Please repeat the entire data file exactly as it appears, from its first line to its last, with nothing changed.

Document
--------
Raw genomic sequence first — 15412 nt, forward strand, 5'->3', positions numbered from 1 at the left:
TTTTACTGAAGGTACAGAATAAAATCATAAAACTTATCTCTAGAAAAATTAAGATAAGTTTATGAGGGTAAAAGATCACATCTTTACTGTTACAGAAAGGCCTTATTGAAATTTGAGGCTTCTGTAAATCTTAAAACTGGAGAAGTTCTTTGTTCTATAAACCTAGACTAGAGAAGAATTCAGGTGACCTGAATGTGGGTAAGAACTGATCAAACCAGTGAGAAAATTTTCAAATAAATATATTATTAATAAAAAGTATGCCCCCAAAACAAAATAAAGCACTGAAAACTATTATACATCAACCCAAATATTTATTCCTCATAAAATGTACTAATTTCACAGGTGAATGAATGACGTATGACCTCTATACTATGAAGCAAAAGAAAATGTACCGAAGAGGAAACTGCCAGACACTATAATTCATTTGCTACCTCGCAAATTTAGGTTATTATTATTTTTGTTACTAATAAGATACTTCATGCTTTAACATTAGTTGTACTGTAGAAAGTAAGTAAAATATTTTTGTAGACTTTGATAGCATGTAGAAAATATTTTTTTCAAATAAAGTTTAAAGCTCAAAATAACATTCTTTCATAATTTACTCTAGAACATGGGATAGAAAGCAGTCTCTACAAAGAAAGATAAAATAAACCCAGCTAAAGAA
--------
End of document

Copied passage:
Raw genomic sequence first — 15412 nt, forward strand, 5'->3', positions numbered from 1 at the left:
TTTTACTGAAGGTACAGAATAAAATCATAAAACTTATCTCTAGAAAAATTAAGATAAGTTTATGAGGGTAAAAGATCACATCTTTACTGTTACAGAAAGGCCTTATTGAAATTTGAGGCTTCTGTAAATCTTAAAACTGGAGAAGTTCTTTGTTCTATAAACCTAGACTAGAGAAGAATTCAGGTGACCTGAATGTGGGTAAGAACTGATCAAACCAGTGAGAAAATTTTCAAATAAATATATTATTAATAAAAAGTATGCCCCCAAAACAAAATAAAGCACTGAAAACTATTATACATCAACCCAAATATTTATTCCTCATAAAATGTACTAATTTCACAGGTGAATGAATGACGTATGACCTCTATACTATGAAGCAAAAGAAAATGTACCGAAGAGGAAACTGCCAGACACTATAATTCATTTGCTACCTCGCAAATTTAGGTTATTATTATTTTTGTTACTAATAAGATACTTCATGCTTTAACATTAGTTGTACTGTAGAAAGTAAGTAAAATATTTTTGTAGACTTTGATAGCATGTAGAAAATATTTTTTTCAAATAAAGTTTAAAGCTCAAAATAACATTCTTTCATAATTTACTCTAGAACATGGGATAGAAAGCAGTCTCTACAAAGAAAGATAAAATAAACCCAGCTAAAGAA